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  • It can be a challenge to keep up with all the taxes one needs to pay throughout the year, and than to deal with all the paperwork that needs to be filed can be frustrating. What would be a good way to simplify the Tax Code? Below is a list of some of the taxes that we the people need to pay, or at least we experience their effects at one time or another. -Medicare, Medicare, Social Security, Federal Inocme Tax, State tax, Local Tax, Corporate tax, Sales Tax, Property Tax, estate tax, alcohol tax, tobacco tax, gift tax, tariffs on imports and exports, etc. Would a simple flat or consumption tax do the trick?

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  • I’m an Anesthesiologist and am trying to reach out to other Anesthesiologists in the nation to request their support. This year at the society meeting (over 15K attendees) the ASA has Dr. Michael Portman, an economist, head of the Harvard Business school… as the keynote speaker.  I’d like to counter with an Austrian economist at next year’s conference in Boston.  I’ve corresponded with Tom Woods, and now just need to get the ASA to hear from members and/or attendees, that they’d like the ASA to invite Dr. Woods. I’d be most grateful for any and all help getting ASA members, anesthesiologists, nurse anesthetists, anesthesia assistants, to contact the ASA and encourage them to invite Dr. Tom Woods. [email protected] even if you could forward my request to folks you believe may be able to assist, I’d be grateful!   thanks!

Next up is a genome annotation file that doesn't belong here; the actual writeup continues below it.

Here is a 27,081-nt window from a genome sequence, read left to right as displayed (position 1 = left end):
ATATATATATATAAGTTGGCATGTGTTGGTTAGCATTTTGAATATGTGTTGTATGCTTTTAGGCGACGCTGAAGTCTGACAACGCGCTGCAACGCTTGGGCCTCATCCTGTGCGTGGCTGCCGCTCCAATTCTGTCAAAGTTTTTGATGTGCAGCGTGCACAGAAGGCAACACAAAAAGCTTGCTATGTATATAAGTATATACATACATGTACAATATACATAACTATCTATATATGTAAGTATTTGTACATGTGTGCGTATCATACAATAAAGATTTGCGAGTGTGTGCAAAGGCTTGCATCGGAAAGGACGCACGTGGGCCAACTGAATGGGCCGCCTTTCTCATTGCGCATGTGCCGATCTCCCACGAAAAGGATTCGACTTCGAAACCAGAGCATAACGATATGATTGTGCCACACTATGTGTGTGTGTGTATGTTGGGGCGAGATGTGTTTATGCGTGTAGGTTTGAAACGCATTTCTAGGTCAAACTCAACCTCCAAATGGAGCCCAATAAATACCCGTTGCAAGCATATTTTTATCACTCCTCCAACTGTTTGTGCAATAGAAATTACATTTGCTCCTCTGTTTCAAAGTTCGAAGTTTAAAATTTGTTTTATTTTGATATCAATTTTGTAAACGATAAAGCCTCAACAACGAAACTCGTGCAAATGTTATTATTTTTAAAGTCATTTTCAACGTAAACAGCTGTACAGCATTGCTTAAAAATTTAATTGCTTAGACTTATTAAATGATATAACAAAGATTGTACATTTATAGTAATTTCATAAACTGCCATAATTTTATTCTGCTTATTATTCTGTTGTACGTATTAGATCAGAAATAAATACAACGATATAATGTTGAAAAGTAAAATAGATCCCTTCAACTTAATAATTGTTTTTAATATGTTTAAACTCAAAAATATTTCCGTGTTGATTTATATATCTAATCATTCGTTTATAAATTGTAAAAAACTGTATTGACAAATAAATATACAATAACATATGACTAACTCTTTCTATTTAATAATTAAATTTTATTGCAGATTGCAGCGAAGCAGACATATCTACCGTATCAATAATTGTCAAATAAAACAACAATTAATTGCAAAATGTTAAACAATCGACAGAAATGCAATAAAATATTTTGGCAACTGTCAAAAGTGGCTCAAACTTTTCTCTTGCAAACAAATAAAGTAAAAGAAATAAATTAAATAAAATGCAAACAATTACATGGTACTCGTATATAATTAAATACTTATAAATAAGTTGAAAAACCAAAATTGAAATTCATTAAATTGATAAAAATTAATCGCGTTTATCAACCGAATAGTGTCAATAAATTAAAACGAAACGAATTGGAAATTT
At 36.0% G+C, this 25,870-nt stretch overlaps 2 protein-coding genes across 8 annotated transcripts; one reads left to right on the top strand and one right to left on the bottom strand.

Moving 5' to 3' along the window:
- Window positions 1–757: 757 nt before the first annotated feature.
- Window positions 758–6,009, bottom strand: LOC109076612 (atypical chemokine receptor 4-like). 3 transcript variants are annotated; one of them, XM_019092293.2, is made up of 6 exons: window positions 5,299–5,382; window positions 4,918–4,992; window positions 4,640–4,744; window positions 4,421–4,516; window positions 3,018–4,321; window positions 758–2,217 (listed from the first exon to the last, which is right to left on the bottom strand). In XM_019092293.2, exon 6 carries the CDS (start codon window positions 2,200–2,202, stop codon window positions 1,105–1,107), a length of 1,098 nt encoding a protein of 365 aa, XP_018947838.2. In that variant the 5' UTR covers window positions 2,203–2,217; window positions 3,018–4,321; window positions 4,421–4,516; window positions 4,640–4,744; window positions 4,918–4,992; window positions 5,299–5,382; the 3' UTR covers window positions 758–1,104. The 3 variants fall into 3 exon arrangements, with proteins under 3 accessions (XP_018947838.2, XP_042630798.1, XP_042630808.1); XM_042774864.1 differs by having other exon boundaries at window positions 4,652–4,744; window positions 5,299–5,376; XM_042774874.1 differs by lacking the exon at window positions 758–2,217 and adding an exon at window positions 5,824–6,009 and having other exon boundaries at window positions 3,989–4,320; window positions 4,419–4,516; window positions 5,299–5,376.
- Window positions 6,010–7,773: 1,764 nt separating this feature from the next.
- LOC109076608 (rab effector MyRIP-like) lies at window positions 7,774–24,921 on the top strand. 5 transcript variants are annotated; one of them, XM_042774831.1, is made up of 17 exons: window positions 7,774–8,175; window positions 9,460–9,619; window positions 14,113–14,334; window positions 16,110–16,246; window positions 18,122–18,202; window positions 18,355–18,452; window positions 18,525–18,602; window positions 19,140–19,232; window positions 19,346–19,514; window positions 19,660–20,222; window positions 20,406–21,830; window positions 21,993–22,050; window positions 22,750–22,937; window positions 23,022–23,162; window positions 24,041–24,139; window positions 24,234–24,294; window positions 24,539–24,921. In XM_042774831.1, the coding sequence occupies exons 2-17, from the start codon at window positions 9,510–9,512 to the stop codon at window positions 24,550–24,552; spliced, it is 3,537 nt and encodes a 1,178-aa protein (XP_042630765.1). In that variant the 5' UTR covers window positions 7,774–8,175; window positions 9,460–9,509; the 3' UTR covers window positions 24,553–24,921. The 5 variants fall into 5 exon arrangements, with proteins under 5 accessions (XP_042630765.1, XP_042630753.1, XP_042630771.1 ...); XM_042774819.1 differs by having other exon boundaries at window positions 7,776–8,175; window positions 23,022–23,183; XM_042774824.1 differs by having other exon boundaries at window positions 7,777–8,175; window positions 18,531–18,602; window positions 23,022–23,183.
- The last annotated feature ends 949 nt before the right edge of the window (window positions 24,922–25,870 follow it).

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  • Venezuela has the highest violent crime rate in the world. Though it is not moral or justified, people choose violence over starvation when there are no alternatives. Of course, “we” libertarians all know that this situation was created by government/s coercion’s consequences, but so few among the greater population seem to recognize that. It seems like a similar fate faces the whole world.

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  • Perhaps you will find this magnificent BBC documentary interesting. It tells the story of the ancient city of Caral, a little north of Lima on the coast of Peru, which is arguably the oldest city in and the beginning of civilization in the Americas. The Lost Pyramids Of Caral There are two points I would like to make about the story told therein of Caral which I think are relevant to libertarians. 1) The early civilization of Caral apparently arose purely out of commerce. This confirms the insights of the Austrian school of economics. And it may be an example of a commercially organized cooperative human society that antedates the rise of any state. 2) This contradicts the presumptions brought to the study by the archaeologists. For one example, at 7:20 one states the following. You can’t build … on the basis of consensus. You have to have leaders and followers. You have to have specialists. You have to have people who are in charge. People who can tell individual groups, alright, today you will be doing this. This group you are going to be doing something different. In other words, in his academic world, the possibility is inconceivable of that human cooperation could be organized by trade — the marketplace — rather than authority.